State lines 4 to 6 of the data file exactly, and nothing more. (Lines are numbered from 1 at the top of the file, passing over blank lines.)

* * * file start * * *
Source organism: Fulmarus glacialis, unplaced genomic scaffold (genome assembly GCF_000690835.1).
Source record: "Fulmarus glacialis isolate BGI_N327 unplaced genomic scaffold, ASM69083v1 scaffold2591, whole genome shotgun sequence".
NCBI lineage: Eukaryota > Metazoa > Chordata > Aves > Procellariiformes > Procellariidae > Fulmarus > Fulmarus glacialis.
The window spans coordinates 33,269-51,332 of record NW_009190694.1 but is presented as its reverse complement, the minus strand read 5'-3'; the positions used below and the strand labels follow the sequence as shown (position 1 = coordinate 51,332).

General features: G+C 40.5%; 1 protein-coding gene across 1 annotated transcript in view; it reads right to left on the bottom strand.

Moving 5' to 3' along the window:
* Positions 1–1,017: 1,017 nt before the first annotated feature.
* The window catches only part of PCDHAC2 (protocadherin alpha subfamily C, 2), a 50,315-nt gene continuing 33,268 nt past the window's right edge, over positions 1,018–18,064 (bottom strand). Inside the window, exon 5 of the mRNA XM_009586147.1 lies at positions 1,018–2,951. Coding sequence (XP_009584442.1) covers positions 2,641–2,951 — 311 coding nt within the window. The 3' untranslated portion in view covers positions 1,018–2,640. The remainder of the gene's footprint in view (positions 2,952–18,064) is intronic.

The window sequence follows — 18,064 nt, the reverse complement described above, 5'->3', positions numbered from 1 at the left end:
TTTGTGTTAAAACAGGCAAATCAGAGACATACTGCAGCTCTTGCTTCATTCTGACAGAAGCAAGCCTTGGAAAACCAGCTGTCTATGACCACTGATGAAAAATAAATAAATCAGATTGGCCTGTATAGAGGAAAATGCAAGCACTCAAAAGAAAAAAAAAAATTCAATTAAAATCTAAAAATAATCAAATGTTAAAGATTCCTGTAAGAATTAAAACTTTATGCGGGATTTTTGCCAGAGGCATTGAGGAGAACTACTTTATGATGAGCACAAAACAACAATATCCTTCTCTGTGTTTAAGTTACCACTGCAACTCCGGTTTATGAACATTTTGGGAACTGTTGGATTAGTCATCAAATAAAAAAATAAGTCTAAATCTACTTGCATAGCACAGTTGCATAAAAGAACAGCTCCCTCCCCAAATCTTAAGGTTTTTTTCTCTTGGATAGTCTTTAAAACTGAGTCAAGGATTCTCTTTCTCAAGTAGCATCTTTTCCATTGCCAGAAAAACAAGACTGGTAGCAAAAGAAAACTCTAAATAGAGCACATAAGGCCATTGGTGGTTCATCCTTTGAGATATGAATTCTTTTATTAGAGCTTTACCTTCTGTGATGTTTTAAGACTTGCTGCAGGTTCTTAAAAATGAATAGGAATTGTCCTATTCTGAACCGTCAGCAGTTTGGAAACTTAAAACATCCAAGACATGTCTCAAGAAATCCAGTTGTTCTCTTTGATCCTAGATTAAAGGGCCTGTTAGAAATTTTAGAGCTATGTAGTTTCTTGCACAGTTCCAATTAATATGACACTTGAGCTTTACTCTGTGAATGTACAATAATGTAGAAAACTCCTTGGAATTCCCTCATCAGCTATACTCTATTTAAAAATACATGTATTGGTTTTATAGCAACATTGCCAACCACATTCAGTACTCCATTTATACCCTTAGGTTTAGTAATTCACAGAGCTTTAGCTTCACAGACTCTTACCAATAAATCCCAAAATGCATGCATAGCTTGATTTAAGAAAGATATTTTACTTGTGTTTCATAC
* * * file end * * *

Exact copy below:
The window spans coordinates 33,269-51,332 of record NW_009190694.1 but is presented as its reverse complement, the minus strand read 5'-3'; the positions used below and the strand labels follow the sequence as shown (position 1 = coordinate 51,332).

General features: G+C 40.5%; 1 protein-coding gene across 1 annotated transcript in view; it reads right to left on the bottom strand.

Moving 5' to 3' along the window: